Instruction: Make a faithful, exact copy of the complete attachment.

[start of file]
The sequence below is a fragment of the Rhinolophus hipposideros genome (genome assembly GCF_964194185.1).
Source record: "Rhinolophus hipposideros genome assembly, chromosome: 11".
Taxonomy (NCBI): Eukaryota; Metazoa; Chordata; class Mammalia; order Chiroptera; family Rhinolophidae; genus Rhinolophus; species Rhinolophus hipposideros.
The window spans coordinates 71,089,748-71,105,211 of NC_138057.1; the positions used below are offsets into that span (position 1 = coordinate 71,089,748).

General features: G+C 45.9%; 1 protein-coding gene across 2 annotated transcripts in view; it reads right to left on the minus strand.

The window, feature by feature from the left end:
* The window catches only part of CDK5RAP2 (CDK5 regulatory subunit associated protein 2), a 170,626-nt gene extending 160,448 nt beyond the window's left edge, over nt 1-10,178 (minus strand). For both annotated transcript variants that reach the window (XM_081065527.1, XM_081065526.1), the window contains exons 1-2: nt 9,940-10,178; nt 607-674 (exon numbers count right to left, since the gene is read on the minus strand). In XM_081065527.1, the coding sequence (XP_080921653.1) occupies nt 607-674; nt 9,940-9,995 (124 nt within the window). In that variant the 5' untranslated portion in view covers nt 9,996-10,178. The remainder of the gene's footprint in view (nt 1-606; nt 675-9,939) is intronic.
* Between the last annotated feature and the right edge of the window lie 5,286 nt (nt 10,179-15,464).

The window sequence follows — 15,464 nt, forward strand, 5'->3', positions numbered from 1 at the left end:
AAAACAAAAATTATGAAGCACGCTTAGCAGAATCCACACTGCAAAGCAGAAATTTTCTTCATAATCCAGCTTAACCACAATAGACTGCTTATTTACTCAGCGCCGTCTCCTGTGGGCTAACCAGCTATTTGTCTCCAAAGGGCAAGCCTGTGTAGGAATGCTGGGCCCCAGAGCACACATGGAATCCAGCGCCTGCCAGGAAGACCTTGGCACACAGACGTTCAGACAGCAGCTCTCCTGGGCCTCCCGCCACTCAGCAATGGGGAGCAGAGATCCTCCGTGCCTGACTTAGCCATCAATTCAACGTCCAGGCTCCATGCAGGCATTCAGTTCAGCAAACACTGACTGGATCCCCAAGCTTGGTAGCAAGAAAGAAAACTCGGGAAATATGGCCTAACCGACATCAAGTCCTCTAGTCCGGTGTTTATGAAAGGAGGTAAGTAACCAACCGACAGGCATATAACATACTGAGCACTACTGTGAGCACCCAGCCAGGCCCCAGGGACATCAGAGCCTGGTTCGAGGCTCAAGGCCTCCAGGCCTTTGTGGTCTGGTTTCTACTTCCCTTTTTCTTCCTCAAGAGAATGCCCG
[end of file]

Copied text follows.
The sequence below is a fragment of the Rhinolophus hipposideros genome (genome assembly GCF_964194185.1).
Source record: "Rhinolophus hipposideros genome assembly, chromosome: 11".
Taxonomy (NCBI): Eukaryota; Metazoa; Chordata; class Mammalia; order Chiroptera; family Rhinolophidae; genus Rhinolophus; species Rhinolophus hipposideros.
The window spans coordinates 71,089,748-71,105,211 of NC_138057.1; the positions used below are offsets into that span (position 1 = coordinate 71,089,748).

General features: G+C 45.9%; 1 protein-coding gene across 2 annotated transcripts in view; it reads right to left on the minus strand.

The window, feature by feature from the left end:
* The window catches only part of CDK5RAP2 (CDK5 regulatory subunit associated protein 2), a 170,626-nt gene extending 160,448 nt beyond the window's left edge, over nt 1-10,178 (minus strand). For both annotated transcript variants that reach the window (XM_081065527.1, XM_081065526.1), the window contains exons 1-2: nt 9,940-10,178; nt 607-674 (exon numbers count right to left, since the gene is read on the minus strand). In XM_081065527.1, the coding sequence (XP_080921653.1) occupies nt 607-674; nt 9,940-9,995 (124 nt within the window). In that variant the 5' untranslated portion in view covers nt 9,996-10,178. The remainder of the gene's footprint in view (nt 1-606; nt 675-9,939) is intronic.
* Between the last annotated feature and the right edge of the window lie 5,286 nt (nt 10,179-15,464).

The window sequence follows — 15,464 nt, forward strand, 5'->3', positions numbered from 1 at the left end:
AAAACAAAAATTATGAAGCACGCTTAGCAGAATCCACACTGCAAAGCAGAAATTTTCTTCATAATCCAGCTTAACCACAATAGACTGCTTATTTACTCAGCGCCGTCTCCTGTGGGCTAACCAGCTATTTGTCTCCAAAGGGCAAGCCTGTGTAGGAATGCTGGGCCCCAGAGCACACATGGAATCCAGCGCCTGCCAGGAAGACCTTGGCACACAGACGTTCAGACAGCAGCTCTCCTGGGCCTCCCGCCACTCAGCAATGGGGAGCAGAGATCCTCCGTGCCTGACTTAGCCATCAATTCAACGTCCAGGCTCCATGCAGGCATTCAGTTCAGCAAACACTGACTGGATCCCCAAGCTTGGTAGCAAGAAAGAAAACTCGGGAAATATGGCCTAACCGACATCAAGTCCTCTAGTCCGGTGTTTATGAAAGGAGGTAAGTAACCAACCGACAGGCATATAACATACTGAGCACTACTGTGAGCACCCAGCCAGGCCCCAGGGACATCAGAGCCTGGTTCGAGGCTCAAGGCCTCCAGGCCTTTGTGGTCTGGTTTCTACTTCCCTTTTTCTTCCTCAAGAGAATGCCCG